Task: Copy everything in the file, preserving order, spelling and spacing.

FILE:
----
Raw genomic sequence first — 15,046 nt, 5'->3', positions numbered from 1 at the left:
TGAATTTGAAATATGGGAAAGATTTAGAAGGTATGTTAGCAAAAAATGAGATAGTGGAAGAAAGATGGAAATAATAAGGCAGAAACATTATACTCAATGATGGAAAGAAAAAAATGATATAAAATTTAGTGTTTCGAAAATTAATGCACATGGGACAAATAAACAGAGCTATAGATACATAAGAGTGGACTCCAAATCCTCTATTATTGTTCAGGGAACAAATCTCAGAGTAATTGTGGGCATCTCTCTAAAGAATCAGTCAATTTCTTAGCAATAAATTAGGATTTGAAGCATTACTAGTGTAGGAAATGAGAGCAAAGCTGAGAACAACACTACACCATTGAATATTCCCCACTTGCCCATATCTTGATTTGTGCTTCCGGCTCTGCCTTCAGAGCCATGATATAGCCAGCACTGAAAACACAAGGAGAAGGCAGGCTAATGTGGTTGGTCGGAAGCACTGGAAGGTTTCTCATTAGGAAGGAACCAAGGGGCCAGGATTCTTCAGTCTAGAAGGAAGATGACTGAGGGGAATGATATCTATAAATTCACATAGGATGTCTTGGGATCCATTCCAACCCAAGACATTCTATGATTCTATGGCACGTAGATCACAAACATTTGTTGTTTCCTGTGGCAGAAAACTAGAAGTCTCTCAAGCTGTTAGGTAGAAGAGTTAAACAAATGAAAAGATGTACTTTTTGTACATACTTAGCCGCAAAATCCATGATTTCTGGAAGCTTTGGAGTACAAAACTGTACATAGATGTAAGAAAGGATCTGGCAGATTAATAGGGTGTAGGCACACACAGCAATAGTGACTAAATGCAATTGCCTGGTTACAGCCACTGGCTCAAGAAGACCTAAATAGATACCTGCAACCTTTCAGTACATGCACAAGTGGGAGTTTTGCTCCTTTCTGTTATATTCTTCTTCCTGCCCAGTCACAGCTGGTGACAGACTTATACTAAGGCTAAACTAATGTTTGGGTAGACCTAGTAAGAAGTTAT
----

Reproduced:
Raw genomic sequence first — 15,046 nt, 5'->3', positions numbered from 1 at the left:
TGAATTTGAAATATGGGAAAGATTTAGAAGGTATGTTAGCAAAAAATGAGATAGTGGAAGAAAGATGGAAATAATAAGGCAGAAACATTATACTCAATGATGGAAAGAAAAAAATGATATAAAATTTAGTGTTTCGAAAATTAATGCACATGGGACAAATAAACAGAGCTATAGATACATAAGAGTGGACTCCAAATCCTCTATTATTGTTCAGGGAACAAATCTCAGAGTAATTGTGGGCATCTCTCTAAAGAATCAGTCAATTTCTTAGCAATAAATTAGGATTTGAAGCATTACTAGTGTAGGAAATGAGAGCAAAGCTGAGAACAACACTACACCATTGAATATTCCCCACTTGCCCATATCTTGATTTGTGCTTCCGGCTCTGCCTTCAGAGCCATGATATAGCCAGCACTGAAAACACAAGGAGAAGGCAGGCTAATGTGGTTGGTCGGAAGCACTGGAAGGTTTCTCATTAGGAAGGAACCAAGGGGCCAGGATTCTTCAGTCTAGAAGGAAGATGACTGAGGGGAATGATATCTATAAATTCACATAGGATGTCTTGGGATCCATTCCAACCCAAGACATTCTATGATTCTATGGCACGTAGATCACAAACATTTGTTGTTTCCTGTGGCAGAAAACTAGAAGTCTCTCAAGCTGTTAGGTAGAAGAGTTAAACAAATGAAAAGATGTACTTTTTGTACATACTTAGCCGCAAAATCCATGATTTCTGGAAGCTTTGGAGTACAAAACTGTACATAGATGTAAGAAAGGATCTGGCAGATTAATAGGGTGTAGGCACACACAGCAATAGTGACTAAATGCAATTGCCTGGTTACAGCCACTGGCTCAAGAAGACCTAAATAGATACCTGCAACCTTTCAGTACATGCACAAGTGGGAGTTTTGCTCCTTTCTGTTATATTCTTCTTCCTGCCCAGTCACAGCTGGTGACAGACTTATACTAAGGCTAAACTAATGTTTGGGTAGACCTAGTAAGAAGTTAT